Alberta government should revitalize standardized testing
As Alberta emerges from the pandemic, parents across the province are eager for a return to normalcy in Alberta schools. Perhaps now more than ever, parents and educators must accurately understand the proficiency of students and the education system overall. This is why standardized testing is so important.
What are standardized tests? Basically, they’re administered with consistent instructions, written by all students at the same time and within the same time limit, and scored in the same manner. When properly designed and administered, these tests provide schools, students and parents with an objective measurement of student proficiency in their subjects.
Unfortunately, standardized testing is on the decline in Alberta.
First, standardized tests today place less emphasis on subject-specific knowledge than they once did. Instead, most tests now focus on generic literacy and numeracy skills, which assumes that literacy and numeracy are easily transferable skills. But in reality, these skills are heavily dependant on content. For example, there’s a strong causal relationship between background knowledge and reading comprehension. Students will struggle to read an article if they know nothing about the topic, but have little difficulty reading an article when they possess considerable background knowledge about the topic. By not measuring content knowledge, modern-day standardized tests fail to measure a key (perhaps the most important) thing. As a result of this weak testing, there’s little incentive for teachers to help students acquire the background knowledge they need to be successful citizens.
The second concerning trend is that standardized tests are not given the same value as in the past. For example, the diploma exams written by Grade 12 students in Alberta used to be worth 50 per cent of a student’s final grade in that course. However, in 2015 the Alberta government changed the value of these exams to only 30 per cent of the final grade.
To make matters worse, this school year, diploma exams are worth only 10 per cent of the final mark, which dramatically reduces the importance of exams. While this change is supposed to be temporary due to the pandemic, teacher unions and other opponents of standardized testing will likely put significant pressure on the Kenney government to keep the value of these exams as low as possible.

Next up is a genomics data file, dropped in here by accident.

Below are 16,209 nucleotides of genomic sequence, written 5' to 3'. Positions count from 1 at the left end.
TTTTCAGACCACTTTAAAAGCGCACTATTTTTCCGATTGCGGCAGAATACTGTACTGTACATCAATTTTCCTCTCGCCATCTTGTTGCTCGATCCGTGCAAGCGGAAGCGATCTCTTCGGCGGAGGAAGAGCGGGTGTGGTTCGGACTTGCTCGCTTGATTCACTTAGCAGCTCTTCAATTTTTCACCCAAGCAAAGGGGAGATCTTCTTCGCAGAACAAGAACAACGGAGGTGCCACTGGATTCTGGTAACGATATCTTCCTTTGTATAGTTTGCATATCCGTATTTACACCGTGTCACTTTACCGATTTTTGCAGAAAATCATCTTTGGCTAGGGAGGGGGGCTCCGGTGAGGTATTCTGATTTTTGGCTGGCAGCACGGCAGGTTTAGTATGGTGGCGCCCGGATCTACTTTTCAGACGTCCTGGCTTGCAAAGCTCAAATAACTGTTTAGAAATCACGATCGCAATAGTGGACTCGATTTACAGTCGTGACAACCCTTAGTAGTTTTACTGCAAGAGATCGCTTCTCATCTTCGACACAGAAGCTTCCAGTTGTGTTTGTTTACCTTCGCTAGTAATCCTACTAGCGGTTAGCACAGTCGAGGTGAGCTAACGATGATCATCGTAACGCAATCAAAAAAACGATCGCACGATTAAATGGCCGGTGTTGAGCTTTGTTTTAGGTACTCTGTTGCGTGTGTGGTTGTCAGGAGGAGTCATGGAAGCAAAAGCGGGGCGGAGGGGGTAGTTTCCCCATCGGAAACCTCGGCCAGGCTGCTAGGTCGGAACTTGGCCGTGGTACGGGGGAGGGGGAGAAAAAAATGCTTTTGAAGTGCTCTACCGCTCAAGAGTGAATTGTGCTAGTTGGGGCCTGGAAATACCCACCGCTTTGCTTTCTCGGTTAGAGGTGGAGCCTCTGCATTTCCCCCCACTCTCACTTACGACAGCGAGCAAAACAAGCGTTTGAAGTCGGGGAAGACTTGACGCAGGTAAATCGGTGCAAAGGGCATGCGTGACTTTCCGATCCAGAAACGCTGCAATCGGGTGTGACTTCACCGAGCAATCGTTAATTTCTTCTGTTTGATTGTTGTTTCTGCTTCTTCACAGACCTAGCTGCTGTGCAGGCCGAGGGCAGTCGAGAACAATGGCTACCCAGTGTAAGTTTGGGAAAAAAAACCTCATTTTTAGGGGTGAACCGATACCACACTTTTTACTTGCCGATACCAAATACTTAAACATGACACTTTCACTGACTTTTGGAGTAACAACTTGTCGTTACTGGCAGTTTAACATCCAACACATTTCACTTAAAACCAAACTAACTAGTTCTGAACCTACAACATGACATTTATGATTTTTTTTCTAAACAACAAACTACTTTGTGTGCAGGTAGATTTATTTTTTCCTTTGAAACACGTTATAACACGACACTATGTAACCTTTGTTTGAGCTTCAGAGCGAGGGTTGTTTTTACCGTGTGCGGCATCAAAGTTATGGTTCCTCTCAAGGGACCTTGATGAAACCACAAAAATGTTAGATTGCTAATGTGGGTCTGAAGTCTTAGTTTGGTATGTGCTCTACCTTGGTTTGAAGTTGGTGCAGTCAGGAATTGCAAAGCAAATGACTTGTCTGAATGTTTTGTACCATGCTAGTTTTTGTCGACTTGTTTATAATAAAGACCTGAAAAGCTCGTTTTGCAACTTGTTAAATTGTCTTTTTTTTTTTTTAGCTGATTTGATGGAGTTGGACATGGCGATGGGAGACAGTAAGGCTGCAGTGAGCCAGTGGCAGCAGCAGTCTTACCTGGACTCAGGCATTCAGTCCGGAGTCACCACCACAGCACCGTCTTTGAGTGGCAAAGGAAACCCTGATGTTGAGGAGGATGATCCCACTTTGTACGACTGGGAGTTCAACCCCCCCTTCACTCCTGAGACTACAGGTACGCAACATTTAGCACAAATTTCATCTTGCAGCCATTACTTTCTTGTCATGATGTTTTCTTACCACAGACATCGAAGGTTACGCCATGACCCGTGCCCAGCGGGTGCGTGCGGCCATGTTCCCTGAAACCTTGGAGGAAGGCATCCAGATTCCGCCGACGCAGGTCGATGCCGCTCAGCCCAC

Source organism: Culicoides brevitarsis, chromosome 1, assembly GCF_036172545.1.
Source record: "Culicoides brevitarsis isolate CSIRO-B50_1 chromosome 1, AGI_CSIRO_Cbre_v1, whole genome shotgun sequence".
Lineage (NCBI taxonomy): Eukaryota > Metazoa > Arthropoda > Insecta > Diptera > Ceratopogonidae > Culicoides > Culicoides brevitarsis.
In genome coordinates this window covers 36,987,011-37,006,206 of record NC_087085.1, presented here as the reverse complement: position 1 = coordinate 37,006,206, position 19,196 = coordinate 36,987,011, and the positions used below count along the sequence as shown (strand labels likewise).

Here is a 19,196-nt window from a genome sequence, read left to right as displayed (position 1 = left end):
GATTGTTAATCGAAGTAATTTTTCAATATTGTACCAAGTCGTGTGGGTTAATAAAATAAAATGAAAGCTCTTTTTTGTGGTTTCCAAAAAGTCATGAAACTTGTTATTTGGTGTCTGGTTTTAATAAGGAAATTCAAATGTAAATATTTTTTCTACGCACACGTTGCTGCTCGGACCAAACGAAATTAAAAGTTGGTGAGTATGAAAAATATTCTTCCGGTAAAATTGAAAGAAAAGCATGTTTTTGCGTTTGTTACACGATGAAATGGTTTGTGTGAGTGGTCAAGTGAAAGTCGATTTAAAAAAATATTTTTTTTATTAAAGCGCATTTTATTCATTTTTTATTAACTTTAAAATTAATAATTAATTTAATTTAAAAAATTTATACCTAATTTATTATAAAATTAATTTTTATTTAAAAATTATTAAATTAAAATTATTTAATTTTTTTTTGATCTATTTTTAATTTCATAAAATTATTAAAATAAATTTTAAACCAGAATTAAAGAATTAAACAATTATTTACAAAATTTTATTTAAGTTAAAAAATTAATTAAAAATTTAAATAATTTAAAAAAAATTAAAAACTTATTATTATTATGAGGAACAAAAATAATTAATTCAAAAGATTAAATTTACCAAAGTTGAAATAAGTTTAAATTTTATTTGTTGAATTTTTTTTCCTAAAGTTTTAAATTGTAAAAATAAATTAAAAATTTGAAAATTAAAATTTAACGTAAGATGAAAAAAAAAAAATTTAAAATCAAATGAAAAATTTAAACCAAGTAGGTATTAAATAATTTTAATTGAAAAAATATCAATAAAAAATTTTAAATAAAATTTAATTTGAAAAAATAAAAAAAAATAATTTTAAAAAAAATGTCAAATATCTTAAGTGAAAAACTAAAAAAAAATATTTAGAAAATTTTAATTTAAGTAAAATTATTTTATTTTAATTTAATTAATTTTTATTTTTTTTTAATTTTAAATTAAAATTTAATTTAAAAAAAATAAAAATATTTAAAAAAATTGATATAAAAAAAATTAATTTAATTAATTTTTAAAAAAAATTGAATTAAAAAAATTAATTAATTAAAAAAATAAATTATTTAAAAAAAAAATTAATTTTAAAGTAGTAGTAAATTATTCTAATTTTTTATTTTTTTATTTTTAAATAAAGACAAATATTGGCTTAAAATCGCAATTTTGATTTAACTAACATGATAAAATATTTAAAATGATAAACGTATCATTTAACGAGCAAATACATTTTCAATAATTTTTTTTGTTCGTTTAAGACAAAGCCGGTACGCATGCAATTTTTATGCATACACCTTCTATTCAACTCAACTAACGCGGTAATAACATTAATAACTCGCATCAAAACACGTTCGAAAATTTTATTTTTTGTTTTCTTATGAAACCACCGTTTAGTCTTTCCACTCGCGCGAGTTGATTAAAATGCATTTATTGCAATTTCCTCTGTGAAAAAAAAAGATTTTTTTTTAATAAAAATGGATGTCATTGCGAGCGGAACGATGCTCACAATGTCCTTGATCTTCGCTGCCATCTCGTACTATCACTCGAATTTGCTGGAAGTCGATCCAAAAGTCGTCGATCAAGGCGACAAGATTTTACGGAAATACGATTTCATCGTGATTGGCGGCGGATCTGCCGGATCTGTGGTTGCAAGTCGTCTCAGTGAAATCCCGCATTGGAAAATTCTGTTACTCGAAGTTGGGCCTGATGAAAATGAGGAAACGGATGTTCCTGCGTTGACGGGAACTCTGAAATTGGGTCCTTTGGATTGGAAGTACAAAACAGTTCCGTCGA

Finally, standardized tests are administered less often and at fewer grade levels than they once were—in Manitoba and Saskatchewan standardized tests have practically disappeared. It’s not quite as bad in Alberta, although in 2014 the government abolished the Grade 3 standardized exams. Now Alberta students write these exams at three grade levels only.
Clearly, the Kenney government should place a stronger emphasis on standardized testing. For starters, it could follow through on its 2019 promise to reinstate the Grade 3 exams, change the value of Grade 12 diploma exams back to 50 per cent, and ensure that the Grades 3, 6 and 9 exams adequately measure subject-specific content knowledge.
If Alberta students are going to compete successfully against students from across the country and around the world, they must obviously be well-educated. This means ensuring that standardized testing is regularly used in Alberta schools.
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